## 4. Discussion

Overestimation of RWU under drying conditions using RSS modeling concepts was found to depend on soil discretization for all soils analyzed in the scenarios (Figure 2). Even fine grids (0.2 cm), resulted in 30% overestimation of *T*_{cum} compared to the numerical reference solution (Figure 1A). The multi-scale model underestimated the reference solution by 20%. However, we need to keep in mind that the reference is itself a numerical solution. A larger fraction of the total soil volume than in the reference solution is covered by small edge-lengths in the multi-scale model (Supplementary Figure S2). Conceptually, as the multi-scale model assumes equal distribution of root segments within the voxel, it is more likely to still overestimate RWU. Nevertheless, we could demonstrate that the multi-scale model outperforms the RSS approach in accuracy, while being roughly 300 times faster (Figure 1A) and being more stable for different grid sizes (Supplementary Figure S4). Due to the lower computational effort, simulations of large RSA's and multiple RSA's in parallel are still possible on a local computer. We are aware that adaptive grids only refined in areas containing root segments would improve the performance of the RSS model. However, as shown by Schroeder et al. (2009b), use of adaptive refinement with acceptable error margins would improve the speed with an order of magnitude of one at best. It also remains to be investigated whether other numerical methods such as FEM in combination with unstructured grids exhibit similar grid dependencies, and if the continuum assumption is still suited to describe water flow on very fine grids as used in the multi-scale model.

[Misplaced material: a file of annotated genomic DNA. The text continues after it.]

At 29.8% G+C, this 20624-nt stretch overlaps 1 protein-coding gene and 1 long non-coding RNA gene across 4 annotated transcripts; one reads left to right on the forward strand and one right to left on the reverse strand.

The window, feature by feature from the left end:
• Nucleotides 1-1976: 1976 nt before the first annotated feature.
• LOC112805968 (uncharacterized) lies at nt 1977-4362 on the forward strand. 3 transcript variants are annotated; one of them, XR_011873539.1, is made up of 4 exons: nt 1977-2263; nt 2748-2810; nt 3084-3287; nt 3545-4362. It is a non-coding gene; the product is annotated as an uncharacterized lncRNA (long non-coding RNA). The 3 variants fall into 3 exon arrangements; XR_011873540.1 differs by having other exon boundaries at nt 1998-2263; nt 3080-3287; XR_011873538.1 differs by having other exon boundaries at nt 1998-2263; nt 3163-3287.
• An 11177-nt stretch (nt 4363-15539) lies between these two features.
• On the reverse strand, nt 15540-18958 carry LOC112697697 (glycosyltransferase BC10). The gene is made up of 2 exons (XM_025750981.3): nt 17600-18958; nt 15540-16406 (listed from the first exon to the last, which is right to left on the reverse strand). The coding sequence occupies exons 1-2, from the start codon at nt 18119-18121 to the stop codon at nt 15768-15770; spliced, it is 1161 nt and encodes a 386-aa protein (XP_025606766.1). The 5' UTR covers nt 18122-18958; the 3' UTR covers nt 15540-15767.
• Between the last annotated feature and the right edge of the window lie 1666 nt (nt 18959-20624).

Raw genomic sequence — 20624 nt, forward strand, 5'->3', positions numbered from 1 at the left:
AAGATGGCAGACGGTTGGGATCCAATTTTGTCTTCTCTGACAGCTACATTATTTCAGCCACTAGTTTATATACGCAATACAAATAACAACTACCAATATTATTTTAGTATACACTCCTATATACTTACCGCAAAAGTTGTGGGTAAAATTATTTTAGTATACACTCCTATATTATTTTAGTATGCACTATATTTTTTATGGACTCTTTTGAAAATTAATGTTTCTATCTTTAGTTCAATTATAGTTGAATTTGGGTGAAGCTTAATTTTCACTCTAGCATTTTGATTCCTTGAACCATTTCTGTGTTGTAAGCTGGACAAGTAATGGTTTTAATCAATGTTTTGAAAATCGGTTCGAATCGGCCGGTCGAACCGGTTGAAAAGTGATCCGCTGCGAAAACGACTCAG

Whether a more detailed representation of *k*_{soil} gradients through the demonstrated improvements in rhizosphere soil process descriptions alone leads to more realistic RWU predictions is still debatable. Biophysical processes such as mucilage deposition (Kroener et al., 2014; Carminati et al., 2016; Landl et al., 2021) have been shown to create challenging entanglements in the rhizosphere, which can heavily alter the *k*_{soil} gradients. On the other hand, a gap between process descriptions and the current means of measurement methods could be introduced or widened. RSA's derived using MRI or CT can miss a significant proportion of fine roots (Metzner et al., 2015), which could lead to a systematic underestimation of RWU if used in modeling approaches such as the multi-scale model. Missing fine roots would lead to an overestimation of RWU per unit root length for the remaining roots and larger *ψ*_{s} gradients around the roots would limit earlier transpiration. As Cowan (1965) shows, such changes in the ratio of total root length to *T*_{pot} can significantly alter *ψ*_{s,eq}, *ψ*_{s,bulk}, and their daily patterns, making reliable parameterization of this ratio an ongoing challenge. In addition, current measurement methods do not allow soil hydraulic properties to be reliably determined at the rhizosphere scale and we, therefore, lack the possibility to validate simulations.